It’s a system that only continues to impress as the game continues. There’s a sprawling skill tree that constantly unlocks new Karakuri to try out, and after twenty hours with Wild Hearts, I’d barely scratched the surface of what I could unlock. I perhaps had the most fun with the Karakuri that don’t have much use in battle, but instead serve to make my adventure across Azuma just that little bit more enjoyable. There are plenty of cosmetic-only items, like signposts and lamps, but the most useful Karakuri are the ones that can help you get from A to B quicker; by the end of my time in Wild Hearts, I’d unlocked a zippy wheel bike that made chasing escaping monsters even more exhilarating.
Although you’ll no doubt find yourselves enthralled by Wild Hearts’ unique crafting system, there’s still plenty of love given to the game’s weaponry. Each weapon can be upgraded using your spoils of war, improving both their visuals and usability in battle, but finding the perfect tool for the job is often a personal preference. I spent an awful lot of time at the start of Wild Hearts using the bow and arrow due to my inability to nail the perfect dodge, but due to its weak base damage, it made defeating difficult bad guys a slog. I then switched back to the katana which offered me the perfect middle ground between maximum mobility and decent damage output. Bigger weapons, like an absurdly large sword or an even more absurd hammer, deal massive damage but are slow to use, giving Wild Hearts an almost Dark Souls-like feel. It gives each weapon its own personality that feels right at home at the heart of Wild Hearts’ engaging battle system.
Recommending Wild Hearts is easy enough, especially for newcomers to the genre, but there are areas in that Monster Hunter excels, and it’s perhaps on the monster front that the latter stands out the most. Creature design across Wild Hearts is fantastic, from the intimidating, giant firey ape, the Lavaback, to the equal-parts hilarious and terrifying groundhog-like Grithog. These huge kemono’s are always a joy to meet for the first time, but Wild Hearts’ biggest downfall is its lack of creatures to overcome. Across the game, there are twenty or so Kemono to hunt, with the latter part of Wild Hearts reserved for variations on these beasts. There is, of course, a handful of smaller Kemono to battle who, again, boast the same quality of creature design that the bigger Kemono have, but the variety is still few and far between.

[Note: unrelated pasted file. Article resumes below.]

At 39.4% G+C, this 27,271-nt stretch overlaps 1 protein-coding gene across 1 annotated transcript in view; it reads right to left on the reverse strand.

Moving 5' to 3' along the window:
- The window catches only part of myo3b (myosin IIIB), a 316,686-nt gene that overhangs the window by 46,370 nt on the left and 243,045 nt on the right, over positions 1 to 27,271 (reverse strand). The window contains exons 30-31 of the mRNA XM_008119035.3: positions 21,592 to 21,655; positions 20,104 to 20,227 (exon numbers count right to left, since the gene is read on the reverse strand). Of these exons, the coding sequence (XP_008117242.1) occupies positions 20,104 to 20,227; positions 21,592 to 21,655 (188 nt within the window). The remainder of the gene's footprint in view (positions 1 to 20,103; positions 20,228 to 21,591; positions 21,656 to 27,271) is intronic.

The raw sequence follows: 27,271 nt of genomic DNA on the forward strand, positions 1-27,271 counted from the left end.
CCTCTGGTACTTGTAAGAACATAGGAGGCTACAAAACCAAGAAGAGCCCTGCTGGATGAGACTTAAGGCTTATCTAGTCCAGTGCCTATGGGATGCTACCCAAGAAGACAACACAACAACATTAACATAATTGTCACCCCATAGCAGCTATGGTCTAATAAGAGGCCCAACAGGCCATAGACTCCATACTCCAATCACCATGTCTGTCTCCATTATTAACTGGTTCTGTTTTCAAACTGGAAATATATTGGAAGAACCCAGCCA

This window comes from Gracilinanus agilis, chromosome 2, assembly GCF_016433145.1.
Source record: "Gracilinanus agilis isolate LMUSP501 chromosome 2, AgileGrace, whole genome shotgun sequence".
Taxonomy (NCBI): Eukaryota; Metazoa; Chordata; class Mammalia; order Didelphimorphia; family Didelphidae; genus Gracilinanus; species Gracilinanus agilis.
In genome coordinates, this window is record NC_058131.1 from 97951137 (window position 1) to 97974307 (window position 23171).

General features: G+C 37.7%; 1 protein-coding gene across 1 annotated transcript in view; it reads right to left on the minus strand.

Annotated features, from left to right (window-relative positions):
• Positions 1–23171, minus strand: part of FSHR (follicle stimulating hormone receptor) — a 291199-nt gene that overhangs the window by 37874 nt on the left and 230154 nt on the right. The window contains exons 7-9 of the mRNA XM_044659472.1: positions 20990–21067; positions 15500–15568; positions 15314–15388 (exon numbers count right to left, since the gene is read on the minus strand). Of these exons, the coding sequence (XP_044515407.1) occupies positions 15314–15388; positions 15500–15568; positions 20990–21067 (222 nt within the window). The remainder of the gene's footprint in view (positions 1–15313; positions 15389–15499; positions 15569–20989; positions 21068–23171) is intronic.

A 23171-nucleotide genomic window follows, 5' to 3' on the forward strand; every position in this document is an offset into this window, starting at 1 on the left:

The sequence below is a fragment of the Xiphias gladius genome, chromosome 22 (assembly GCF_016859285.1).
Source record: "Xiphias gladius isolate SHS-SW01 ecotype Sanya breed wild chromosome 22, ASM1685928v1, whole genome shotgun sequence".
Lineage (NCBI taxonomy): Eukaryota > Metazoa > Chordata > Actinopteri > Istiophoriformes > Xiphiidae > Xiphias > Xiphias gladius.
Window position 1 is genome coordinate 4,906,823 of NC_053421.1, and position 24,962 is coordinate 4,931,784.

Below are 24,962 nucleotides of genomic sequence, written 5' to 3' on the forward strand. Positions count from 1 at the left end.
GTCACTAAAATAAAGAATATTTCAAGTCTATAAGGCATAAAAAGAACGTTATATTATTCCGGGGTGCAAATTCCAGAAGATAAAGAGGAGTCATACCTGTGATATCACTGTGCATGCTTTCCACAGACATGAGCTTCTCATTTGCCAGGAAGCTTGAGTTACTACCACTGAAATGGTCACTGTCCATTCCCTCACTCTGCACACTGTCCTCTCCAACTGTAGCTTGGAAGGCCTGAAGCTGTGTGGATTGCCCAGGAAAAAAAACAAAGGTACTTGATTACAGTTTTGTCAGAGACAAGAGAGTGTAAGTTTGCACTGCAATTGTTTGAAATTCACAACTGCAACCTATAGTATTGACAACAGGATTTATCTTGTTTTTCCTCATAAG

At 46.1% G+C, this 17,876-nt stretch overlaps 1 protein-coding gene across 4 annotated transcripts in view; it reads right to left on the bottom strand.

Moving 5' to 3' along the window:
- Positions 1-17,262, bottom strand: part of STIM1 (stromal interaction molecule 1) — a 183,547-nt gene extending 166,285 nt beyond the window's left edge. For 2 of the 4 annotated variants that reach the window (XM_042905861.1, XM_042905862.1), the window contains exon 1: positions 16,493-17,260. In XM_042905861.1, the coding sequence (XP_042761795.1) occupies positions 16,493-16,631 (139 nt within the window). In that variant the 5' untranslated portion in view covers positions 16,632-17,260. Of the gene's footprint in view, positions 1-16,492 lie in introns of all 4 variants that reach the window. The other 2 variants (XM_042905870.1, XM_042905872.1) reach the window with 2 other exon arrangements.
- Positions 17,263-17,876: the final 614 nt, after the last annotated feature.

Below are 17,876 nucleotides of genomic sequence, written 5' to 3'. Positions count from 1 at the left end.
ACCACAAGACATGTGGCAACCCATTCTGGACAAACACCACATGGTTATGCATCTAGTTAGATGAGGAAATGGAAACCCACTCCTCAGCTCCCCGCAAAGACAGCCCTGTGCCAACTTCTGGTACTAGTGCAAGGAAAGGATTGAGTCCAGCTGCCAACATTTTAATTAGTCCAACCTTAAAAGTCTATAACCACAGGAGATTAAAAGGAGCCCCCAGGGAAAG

Luckily, fighting what few Kemono there are is an absolute treat, either alone or with friends. Dropping into matches can be done at any one of the many hunter gates that litter the realm, and you can invite players to a hunt with a simple click of a button. It’s achieved with such simplicity that Wild Hearts practically implores you to play together, and with the difficulty of some of the hunts, it’s hard to recommend not having other hunters join you. There’s something genuinely exciting about watching a fellow hunter glide across the map to your aid on a vine you placed in a previous hunt, before taking down an enraged Fumebeak together.
Another area in which Monster Hunter excels is through its storyline. While one could argue that, given its storied history, Monster Hunter is always going to have the upper hand thanks to its deep and varied lore, Wild Hearts’ tale of a world on the brink of collapse because of the rise of angry Kemono serves only to take your intrepid explorer from one monster den to the next. It’s largely forgettable, but in Wild Hearts’ defence, Azuma’s take on fantasy-feudal Japan is a welcome respite from Monster Hunter’s occasionally overly familiar locales. Each of Wild Hearts’ unique biomes is a joy to explore, and although you won’t find corners full to the brim with secrets, fighting monsters across Azuma’s gorgeous backdrops feels like a genuine treat.
Each of the areas I explored in Wild Hearts looked gorgeous on the PS5, despite the occasional performance blip during particularly strenuous battles, but I found a huge improvement across Wild Hearts as soon as I turned off motion blur. Character models always look sumptuous, and there’s an absurdly in-depth character creator, offering one of the most diverse and thorough character builders available, allowing players to flex their creative skills to hone their hunter to their desired build perfectly. It’s an incredibly robust system, allowing pinprick accuracy in almost all aspects of character customisation, from getting the perfect nose shape to giving your character adjustable scars and wrinkles.
Perhaps my biggest takeaway from Wild Hearts is that I didn’t once find myself lamenting for Monster Hunter. Wild Hearts was perhaps a risky endeavour, but it’s one that’s paid off with impressive results. While genre newcomers can treat the land of Azuma as a gateway to monster hunting, long-standing genre fans will find plenty here to keep them happy until the next Monster Hunter adventure arrives.